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Presentation and Discussion of Gagnon, Raskin , Remasche , and Sack, “The Financial Market Effects of the Federal Reserve’s Large-Scale Asset Purchases”. Eric T. Swanson Federal Reserve Bank of San Francisco. AEA Meetings, Denver January 8, 2011.

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Presentation and Discussion of

Gagnon, Raskin, Remasche, and Sack,

“The Financial Market Effects of the Federal Reserve’s Large-Scale Asset Purchases”

Eric T. Swanson

Federal Reserve Bank of San Francisco

AEA Meetings, Denver

January 8, 2011

The views expressed in this presentation are the author’s and do not necessarily reflect the views of the manage-mentof the Federal Reserve Bank of San Francisco or any other individuals within the Federal Reserve System.

Gagnon et al.: Overview

Paper discusses 2008-2009 LSAPs in four parts:

Theoretical Motivation

Implementation Details

Event Study Analysis

Time Series Analysis

Gagnon et al: Theoretical Motivation

  • Tobin (1958): “Portfolio Balance” model

  • Modigliani and Sutch (1966): “Preferred Habitat” model

  • Idea:

  • Heterogeneous investors have different preferred habitats

  • Arbitrage is limited (risk aversion, capital constraints)

  • Decreasing supply of a security raises its price (reduces risk premium)

  • More recently:

  • Greenwood and Vayanos (2008), Vayanos and Vila (2009)

Gagnon et al.: Presentation Slides

Show selected Gagnon et al. presentation slides…

Gagnon et al: Four Comments (Caveats)

  • Event study analysis of QE1 is problematic: a lot going on;hard to isolate effects of announcements

  • Effects of Fed purchases during QE1 may not be representative of more normal times, QE2

  • Operation Twist was big, but did not have big effects

  • Think of Gagnon et al.’s estimates as an upper bound

Markets in Fall 2008 Are Not Representative

source: Gurkaynak and Wright (2011)

Operation Twist Was Big

source: Swanson (2011)

Operation Twist: Background

  • January 1961:

  • JFK just inaugurated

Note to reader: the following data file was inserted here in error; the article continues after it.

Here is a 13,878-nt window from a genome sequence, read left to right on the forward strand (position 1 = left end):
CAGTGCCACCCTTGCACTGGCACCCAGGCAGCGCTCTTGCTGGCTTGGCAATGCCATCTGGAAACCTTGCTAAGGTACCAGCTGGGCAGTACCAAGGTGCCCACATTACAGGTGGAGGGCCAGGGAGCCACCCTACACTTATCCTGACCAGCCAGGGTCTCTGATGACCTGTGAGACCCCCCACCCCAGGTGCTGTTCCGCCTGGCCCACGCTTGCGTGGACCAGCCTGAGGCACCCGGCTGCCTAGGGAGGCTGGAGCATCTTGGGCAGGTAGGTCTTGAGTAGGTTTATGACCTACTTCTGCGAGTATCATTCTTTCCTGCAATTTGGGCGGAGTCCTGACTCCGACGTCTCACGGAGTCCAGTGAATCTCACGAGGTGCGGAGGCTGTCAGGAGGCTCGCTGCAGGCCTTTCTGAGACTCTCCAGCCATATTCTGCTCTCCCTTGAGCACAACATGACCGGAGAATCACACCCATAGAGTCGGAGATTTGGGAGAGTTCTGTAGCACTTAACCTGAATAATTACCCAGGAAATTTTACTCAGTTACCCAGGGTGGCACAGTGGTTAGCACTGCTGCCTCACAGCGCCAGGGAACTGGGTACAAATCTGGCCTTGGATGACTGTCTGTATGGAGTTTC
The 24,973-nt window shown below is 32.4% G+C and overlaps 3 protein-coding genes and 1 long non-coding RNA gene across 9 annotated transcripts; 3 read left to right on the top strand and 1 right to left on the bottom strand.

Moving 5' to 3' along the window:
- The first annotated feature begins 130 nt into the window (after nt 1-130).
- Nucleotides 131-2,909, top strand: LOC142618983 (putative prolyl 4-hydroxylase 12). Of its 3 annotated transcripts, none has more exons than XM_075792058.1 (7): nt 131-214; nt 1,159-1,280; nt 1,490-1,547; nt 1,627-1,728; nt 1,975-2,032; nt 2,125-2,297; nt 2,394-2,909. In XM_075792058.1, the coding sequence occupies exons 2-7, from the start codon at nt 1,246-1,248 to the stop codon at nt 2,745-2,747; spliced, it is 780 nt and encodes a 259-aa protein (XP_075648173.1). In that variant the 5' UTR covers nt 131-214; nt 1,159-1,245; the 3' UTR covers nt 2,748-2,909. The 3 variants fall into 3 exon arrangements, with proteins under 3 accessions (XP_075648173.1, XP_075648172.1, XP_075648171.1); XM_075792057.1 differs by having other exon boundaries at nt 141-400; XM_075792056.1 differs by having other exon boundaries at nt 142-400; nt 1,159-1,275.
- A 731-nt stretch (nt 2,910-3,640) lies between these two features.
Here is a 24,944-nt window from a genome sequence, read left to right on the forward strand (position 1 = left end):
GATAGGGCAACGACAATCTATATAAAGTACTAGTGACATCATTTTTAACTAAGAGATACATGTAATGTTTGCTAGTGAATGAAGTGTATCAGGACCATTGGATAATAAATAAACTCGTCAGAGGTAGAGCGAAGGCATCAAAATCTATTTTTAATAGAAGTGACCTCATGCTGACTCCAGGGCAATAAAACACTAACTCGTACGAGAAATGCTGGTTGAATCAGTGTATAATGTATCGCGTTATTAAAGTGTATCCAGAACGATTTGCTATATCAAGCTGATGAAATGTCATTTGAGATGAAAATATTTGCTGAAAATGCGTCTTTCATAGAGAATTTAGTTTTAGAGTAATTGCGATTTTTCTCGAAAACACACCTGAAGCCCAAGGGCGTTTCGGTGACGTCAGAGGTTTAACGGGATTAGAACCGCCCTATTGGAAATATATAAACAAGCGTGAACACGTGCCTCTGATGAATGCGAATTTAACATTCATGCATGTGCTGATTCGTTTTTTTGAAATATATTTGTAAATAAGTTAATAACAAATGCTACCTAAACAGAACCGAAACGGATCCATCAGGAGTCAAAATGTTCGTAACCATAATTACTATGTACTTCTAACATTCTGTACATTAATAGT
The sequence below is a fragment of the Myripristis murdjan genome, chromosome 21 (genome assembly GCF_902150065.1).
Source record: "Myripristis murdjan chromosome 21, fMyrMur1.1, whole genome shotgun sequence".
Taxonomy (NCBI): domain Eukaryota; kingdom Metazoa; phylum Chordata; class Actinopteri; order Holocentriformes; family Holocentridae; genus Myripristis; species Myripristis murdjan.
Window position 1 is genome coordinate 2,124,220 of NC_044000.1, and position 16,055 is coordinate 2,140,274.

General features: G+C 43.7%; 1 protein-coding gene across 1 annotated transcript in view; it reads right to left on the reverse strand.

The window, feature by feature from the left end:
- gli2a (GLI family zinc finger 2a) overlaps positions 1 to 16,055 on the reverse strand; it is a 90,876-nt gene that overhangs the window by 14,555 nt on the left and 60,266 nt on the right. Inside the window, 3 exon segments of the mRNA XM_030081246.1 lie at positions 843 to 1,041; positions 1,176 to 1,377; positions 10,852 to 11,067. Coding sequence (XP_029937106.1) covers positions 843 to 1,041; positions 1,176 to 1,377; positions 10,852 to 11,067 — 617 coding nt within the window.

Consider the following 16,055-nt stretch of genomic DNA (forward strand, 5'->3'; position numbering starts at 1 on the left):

• Recession (want to lower interest rates)

  • But European interest rates higher than in U.S.,large gold outflows under Bretton Woods system

  • Solution:

  • Lower long-term interest rates but keep short-term rates unchanged

  • Fed would sell short-term Treasury bills and buy longer-term bonds

  • Treasury would issue more short-term bills and fewer long-term bonds.

Operation Twist vs. QE2


Operation Twist

Large gold outflows prevent Fed from lowering funds rate

Zero lower bound prevents Fed from lowering funds rate

Buy long-term Treasury securities

Buy long-term Treasury securities

Issue bank reserves (short-term Fed liabilities)

Sell/issue short-term Treasury bills

Operation Twist: Event Study Approach

  • Re-examine Operation Twist using modern event study

  • Modigliani and Sutch (1966,1967) used quarterly time series,concluded “effects most unlikely to exceed 10 to 20 bp”

  • Advantages of event study approach:

  • Other factors affecting macroeconomic outlook held constant

  • Standard errors are smaller

  • Avoids endogeneity problems

  • Advantages of Operation Twist period:

  • No financial crisis

  • Foreign official purchases were tiny

Operation Twist: Event Study Dates

source: Swanson (2011)

Operation Twist: Results

source: Swanson (2011)

Operation Twist: Comparison to the Literature

Predicted effect of QE2 on long-term yields


14 to 30 bp

100 bp

17 bp

10 to 16 bp

N/A (6 to 16 bp)

N/A (76 bp)

Gagnon et al. (2010)

D’Amico-King (2010)

Hamilton-Wu (2010)

Greenwood-Vayanos (2008)


Vissing-Jorgensen (2007)

Warnock-Warnock (2009)


  • Operation Twist was remarkably similar to QE2

  • High-frequency event-study analysis finds Operation Twist decreased long-term Treasury yields by about 15bp

  • Consistent with lower end of range of estimates of Treasury supply effects in the literature

  • Note: 15bp decline in 10-yr Treasury yield is typical response to 100bp surprise cut in federal funds rate

  • For more details, see Swanson (2011):

  • “Let’s Twist Again: A High-Frequency Event-Study Analysis of Operation Twist and Its Implications for QE2”